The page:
Surviving Mass Shootings

The horrific tragedies of mass shootings have haunted the nation with grief and anger at the senseless, preventable violence. Because of the high number of casualties coupled with media coverage, mass shootings often make headlines all over the nation. As of writing this post, there has been over 240 mass shootings in the United States in 2022 alone. Mass shootings are seldom random with reports showing that mass shootings are often:

  • Perpetuated by someone who displayed prior warning signs
  • Intermingled by acts of domestic violence
  • Far deadlier when they involve assault weapons and high-capacity magazines

Discussing the attacks can be a difficult conversation. However, we can’t avoid preparing ourselves for the off chance that we find ourselves in an active shooter situation.

“You must be an active participant in your own survival” – James Hamilton

Be an Active Participant in Your Own Survival

Depending on your surrounding, there are a number of actions you can take to protect yourself. In the 2007 Virginia Tech Massacre, a gunman entered the second floor of Morris Hall during his killing spree that left 32 students and faculty members dead.

One lesson from this tragedy was what took place in Room 205 of Morris Hall. Students barricaded the door with tables and desks when they heard gunshots ringing through the hall. Because of the barricade, every student in the classroom survived despite the gunman’s efforts of shooting into the room. In another classroom, students who jumped out the second story window were able to escape the shooter whereas those who were inside were gunned down. Finally, in another room, students who hid under their desks were left as easy targets for the gunman when he walked down each row. During an active shooter event, we can take actions that may improve the changes of survival.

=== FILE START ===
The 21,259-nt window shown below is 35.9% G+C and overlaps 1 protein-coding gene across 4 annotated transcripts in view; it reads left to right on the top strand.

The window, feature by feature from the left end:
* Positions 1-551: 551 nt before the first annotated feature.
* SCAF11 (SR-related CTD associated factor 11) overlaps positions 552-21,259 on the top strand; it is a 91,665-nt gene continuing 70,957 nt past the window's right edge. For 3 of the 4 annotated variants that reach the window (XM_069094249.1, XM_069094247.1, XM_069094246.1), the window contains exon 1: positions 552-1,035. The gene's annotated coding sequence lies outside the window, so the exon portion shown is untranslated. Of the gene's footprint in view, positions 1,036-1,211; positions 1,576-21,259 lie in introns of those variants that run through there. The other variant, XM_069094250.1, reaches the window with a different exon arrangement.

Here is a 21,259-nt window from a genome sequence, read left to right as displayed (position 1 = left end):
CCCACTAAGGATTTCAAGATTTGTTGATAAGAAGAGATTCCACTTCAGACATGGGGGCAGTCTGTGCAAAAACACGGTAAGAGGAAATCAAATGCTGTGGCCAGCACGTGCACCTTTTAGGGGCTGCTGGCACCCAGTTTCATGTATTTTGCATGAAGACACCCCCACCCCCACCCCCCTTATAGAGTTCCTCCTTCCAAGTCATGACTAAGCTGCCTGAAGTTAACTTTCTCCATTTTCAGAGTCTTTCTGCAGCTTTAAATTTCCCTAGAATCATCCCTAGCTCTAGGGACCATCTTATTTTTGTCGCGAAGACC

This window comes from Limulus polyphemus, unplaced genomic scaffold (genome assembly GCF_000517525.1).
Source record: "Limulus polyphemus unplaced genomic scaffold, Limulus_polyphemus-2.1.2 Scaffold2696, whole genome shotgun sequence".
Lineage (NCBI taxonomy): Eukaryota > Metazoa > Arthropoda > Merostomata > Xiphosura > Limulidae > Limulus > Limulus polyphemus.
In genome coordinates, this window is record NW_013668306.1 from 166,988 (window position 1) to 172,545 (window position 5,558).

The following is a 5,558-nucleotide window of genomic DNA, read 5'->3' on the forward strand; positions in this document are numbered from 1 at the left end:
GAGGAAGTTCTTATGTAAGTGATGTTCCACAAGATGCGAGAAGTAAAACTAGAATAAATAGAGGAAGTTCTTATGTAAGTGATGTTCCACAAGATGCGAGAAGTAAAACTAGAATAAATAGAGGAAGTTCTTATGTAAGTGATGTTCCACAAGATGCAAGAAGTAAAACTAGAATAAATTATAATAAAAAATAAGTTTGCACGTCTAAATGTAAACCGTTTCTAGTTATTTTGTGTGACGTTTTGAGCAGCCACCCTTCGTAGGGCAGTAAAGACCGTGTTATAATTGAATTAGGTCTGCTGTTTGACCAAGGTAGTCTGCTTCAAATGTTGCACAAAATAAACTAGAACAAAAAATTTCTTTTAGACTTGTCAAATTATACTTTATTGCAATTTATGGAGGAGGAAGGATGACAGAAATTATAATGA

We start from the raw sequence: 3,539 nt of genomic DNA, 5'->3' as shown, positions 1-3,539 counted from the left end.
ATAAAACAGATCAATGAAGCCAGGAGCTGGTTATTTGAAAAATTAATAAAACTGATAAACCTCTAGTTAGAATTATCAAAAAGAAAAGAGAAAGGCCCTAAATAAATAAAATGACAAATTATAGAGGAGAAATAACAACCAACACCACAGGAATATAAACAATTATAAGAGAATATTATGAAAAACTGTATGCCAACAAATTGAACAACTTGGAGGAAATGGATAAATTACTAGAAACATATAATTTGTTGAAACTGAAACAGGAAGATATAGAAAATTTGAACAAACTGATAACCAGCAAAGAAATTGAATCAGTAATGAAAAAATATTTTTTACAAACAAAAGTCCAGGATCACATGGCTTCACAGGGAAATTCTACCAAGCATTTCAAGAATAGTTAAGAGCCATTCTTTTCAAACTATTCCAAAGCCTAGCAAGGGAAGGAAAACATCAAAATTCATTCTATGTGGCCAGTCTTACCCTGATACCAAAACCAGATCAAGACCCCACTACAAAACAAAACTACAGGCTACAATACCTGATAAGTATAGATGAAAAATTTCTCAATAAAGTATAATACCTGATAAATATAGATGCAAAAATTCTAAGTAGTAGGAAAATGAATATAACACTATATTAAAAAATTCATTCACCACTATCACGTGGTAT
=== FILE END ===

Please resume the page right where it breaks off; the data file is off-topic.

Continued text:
Take Time to Prepare an Emergency Action Plan

When you’re out in public, ask yourself: If there’s an attack, what will I do? Before settling into a spot in public, take a quick moment to survey your surroundings to look for potential exit routes, hiding spots, and analyze venue or building layouts before heading to an event. At concert venues or theaters, choose seats near an exit or an escape route. At restaurants, sit with your back against a wall and face the entrance. This will allow you to be aware of an potential dangers that may enter the building. If escape isn’t an option, consider moving to a room or area where you can barricade yourself. If the attacker breaches the room, be prepared to defend yourself with an improvised weapon.

Practice Situational Awareness

When arriving at a new location, take a moment to consider your action plan and let your senses absorb the environment you’re in. Take in information from your surrounding for things that may be considered normal. For example, yelling may be normal at a concert or outdoor event, but abnormal in a restaurant setting. Use your senses to gauge the sounds, scents, views, etc. If something abnormal enters the environment or something changes, it could indicate that someone -or something- is dangerous.

Get Out of the Kill Zone